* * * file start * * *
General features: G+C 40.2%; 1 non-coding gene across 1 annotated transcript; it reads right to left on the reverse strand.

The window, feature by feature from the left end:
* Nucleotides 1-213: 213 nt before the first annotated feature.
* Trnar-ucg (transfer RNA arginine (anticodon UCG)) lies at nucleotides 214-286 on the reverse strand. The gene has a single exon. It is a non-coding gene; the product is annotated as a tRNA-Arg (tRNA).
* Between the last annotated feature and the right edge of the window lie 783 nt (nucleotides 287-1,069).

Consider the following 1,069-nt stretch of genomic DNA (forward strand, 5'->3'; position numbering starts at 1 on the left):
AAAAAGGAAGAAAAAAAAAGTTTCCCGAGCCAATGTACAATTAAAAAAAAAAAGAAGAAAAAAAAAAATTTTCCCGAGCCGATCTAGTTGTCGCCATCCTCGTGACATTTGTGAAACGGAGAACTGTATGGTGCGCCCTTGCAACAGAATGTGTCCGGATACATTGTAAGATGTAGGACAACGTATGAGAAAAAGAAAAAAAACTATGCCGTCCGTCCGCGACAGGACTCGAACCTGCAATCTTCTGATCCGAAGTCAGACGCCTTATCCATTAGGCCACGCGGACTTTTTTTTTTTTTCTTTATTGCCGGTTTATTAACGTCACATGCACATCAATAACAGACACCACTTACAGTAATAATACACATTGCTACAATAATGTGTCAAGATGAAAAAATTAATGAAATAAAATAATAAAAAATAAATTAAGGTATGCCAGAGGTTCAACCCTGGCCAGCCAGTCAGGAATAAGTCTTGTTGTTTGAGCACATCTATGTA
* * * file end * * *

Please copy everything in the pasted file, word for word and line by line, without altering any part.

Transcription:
General features: G+C 40.2%; 1 non-coding gene across 1 annotated transcript; it reads right to left on the reverse strand.

The window, feature by feature from the left end:
* Nucleotides 1-213: 213 nt before the first annotated feature.
* Trnar-ucg (transfer RNA arginine (anticodon UCG)) lies at nucleotides 214-286 on the reverse strand. The gene has a single exon. It is a non-coding gene; the product is annotated as a tRNA-Arg (tRNA).
* Between the last annotated feature and the right edge of the window lie 783 nt (nucleotides 287-1,069).

Consider the following 1,069-nt stretch of genomic DNA (forward strand, 5'->3'; position numbering starts at 1 on the left):
AAAAAGGAAGAAAAAAAAAGTTTCCCGAGCCAATGTACAATTAAAAAAAAAAAGAAGAAAAAAAAAAATTTTCCCGAGCCGATCTAGTTGTCGCCATCCTCGTGACATTTGTGAAACGGAGAACTGTATGGTGCGCCCTTGCAACAGAATGTGTCCGGATACATTGTAAGATGTAGGACAACGTATGAGAAAAAGAAAAAAAACTATGCCGTCCGTCCGCGACAGGACTCGAACCTGCAATCTTCTGATCCGAAGTCAGACGCCTTATCCATTAGGCCACGCGGACTTTTTTTTTTTTTCTTTATTGCCGGTTTATTAACGTCACATGCACATCAATAACAGACACCACTTACAGTAATAATACACATTGCTACAATAATGTGTCAAGATGAAAAAATTAATGAAATAAAATAATAAAAAATAAATTAAGGTATGCCAGAGGTTCAACCCTGGCCAGCCAGTCAGGAATAAGTCTTGTTGTTTGAGCACATCTATGTA